\displaystyle a_{max}(v) = \frac{P}{m\cdot{}v}.

If we assume that you always want your train to accelerate as fast as it can until it reaches the speed limit (or until it has to slow down for the next station), then a \leq a_{MAX} when we are in this power-limited regime, and a \leq F_{max}/m (where F_{max} is the maximum force the motor can exert in the forward direction, called “tractive effort”) when it hasn’t reached maximum power yet. In both equations, m is the mass of the entire train, including locomotives, coaches, fuel, and all the passengers. Note that in the energy-limited regime, acceleration is a function of velocity — in fact, it’s inversely proportional to velocity. Acceleration is the first derivative of velocity, which means this is a differential equation; luckily it’s one that has a solution, although as I said I had trouble figuring this out (because I never took Diff. Eq. in college, most likely) and couldn’t figure out how to do the integration piecewise — because what we really want to figure is speed as a function of time, and then integrate that to get distance traveled as a function of time. But just to make things clearer, here’s a plot showing the three different regimes for three different train configurations that I set up in my numerical model.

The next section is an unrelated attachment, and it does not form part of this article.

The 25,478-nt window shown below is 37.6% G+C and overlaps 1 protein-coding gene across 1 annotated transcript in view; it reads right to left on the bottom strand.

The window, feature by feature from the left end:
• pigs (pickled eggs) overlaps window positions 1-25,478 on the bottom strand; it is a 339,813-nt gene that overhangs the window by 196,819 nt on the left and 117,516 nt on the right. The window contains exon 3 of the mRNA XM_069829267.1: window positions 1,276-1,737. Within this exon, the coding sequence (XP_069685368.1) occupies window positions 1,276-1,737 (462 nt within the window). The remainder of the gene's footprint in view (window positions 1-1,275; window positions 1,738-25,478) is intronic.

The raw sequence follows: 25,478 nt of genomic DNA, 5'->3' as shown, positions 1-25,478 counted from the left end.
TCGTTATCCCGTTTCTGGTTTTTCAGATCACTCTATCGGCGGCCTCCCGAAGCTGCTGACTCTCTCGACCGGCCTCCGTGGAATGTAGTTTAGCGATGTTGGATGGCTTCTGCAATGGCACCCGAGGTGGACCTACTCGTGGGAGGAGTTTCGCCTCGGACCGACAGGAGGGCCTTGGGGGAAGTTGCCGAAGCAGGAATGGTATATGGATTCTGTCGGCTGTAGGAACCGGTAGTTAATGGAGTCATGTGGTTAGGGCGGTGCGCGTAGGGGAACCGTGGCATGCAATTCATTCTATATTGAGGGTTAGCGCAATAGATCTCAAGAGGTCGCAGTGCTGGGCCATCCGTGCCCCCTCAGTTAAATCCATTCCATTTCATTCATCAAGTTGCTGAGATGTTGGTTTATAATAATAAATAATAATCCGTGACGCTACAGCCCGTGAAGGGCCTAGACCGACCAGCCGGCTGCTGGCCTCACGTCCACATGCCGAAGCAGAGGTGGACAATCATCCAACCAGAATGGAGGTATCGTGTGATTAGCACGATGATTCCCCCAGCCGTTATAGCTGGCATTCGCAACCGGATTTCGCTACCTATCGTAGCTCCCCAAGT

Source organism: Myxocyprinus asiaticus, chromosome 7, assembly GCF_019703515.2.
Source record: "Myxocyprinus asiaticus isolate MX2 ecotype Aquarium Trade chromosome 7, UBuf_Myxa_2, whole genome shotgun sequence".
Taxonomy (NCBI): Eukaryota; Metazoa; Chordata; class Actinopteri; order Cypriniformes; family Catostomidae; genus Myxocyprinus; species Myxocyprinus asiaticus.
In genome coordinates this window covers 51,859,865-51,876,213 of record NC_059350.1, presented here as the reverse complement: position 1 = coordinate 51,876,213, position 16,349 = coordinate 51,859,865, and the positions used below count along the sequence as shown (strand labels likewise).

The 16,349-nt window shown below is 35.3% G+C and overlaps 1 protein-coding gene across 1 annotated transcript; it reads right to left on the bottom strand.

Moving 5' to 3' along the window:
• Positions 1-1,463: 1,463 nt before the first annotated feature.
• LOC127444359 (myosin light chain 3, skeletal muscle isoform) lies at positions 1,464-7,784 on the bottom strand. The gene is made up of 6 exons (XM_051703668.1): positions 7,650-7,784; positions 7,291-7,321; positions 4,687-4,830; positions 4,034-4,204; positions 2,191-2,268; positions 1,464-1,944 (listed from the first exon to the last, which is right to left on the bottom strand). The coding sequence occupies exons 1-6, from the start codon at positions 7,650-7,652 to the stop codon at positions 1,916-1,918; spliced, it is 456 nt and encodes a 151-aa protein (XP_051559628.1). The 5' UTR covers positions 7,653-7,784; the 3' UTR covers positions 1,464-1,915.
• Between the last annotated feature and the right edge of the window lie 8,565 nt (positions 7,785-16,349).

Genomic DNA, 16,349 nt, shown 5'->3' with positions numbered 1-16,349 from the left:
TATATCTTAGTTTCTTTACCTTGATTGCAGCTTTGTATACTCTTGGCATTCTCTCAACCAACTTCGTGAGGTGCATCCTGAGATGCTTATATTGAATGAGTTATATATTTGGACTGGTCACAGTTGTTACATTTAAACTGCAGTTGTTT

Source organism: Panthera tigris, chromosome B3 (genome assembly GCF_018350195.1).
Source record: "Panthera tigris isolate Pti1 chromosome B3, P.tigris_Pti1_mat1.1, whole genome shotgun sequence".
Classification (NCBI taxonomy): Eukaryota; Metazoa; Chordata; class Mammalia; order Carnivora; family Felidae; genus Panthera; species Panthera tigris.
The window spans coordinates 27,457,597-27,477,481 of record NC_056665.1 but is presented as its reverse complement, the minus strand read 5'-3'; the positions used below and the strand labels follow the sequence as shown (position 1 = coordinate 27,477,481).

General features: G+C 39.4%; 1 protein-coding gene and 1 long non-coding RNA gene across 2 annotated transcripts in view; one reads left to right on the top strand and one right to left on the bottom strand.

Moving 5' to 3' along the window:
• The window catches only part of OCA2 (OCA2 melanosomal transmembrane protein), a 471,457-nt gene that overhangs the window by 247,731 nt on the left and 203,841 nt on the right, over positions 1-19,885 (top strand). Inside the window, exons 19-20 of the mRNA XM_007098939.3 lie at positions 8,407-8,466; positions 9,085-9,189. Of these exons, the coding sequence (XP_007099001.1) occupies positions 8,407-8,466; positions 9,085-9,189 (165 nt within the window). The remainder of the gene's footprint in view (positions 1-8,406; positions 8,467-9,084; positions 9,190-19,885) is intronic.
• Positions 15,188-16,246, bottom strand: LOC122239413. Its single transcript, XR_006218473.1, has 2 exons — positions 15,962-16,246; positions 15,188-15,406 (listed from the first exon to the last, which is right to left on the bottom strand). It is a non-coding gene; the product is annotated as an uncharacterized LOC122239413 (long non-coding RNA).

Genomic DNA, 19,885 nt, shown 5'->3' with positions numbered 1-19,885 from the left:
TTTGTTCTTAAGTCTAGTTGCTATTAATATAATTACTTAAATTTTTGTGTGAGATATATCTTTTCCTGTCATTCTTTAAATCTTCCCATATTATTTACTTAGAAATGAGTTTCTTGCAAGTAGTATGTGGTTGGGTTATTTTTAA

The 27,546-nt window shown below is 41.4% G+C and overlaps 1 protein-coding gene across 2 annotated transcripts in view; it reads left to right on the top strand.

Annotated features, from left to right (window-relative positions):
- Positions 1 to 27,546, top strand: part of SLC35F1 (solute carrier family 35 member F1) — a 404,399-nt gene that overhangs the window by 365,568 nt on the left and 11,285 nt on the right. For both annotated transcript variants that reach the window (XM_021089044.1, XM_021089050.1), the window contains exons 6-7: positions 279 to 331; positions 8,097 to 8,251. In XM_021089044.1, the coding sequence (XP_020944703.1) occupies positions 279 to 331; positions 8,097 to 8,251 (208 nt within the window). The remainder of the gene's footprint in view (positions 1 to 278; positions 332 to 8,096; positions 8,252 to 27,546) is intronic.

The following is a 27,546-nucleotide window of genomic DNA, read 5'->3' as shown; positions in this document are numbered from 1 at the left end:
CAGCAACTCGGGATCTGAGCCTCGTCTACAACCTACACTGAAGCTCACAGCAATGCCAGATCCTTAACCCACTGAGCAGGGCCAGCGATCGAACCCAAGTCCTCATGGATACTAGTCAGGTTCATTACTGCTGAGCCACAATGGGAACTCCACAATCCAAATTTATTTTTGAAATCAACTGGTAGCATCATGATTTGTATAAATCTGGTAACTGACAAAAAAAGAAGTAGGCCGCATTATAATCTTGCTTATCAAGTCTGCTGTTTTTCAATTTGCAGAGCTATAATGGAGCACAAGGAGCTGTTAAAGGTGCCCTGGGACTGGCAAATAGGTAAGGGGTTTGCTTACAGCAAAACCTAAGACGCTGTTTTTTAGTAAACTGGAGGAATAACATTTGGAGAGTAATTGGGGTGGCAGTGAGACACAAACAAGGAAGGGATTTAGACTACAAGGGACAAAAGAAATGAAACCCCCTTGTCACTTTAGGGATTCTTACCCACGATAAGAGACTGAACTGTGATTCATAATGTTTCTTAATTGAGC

The image shows acceleration as the dependent variable and time as the independent variable, with different regimes identified depending on what the cause of the limit on acceleration is (mechanical, power/energy, or legal)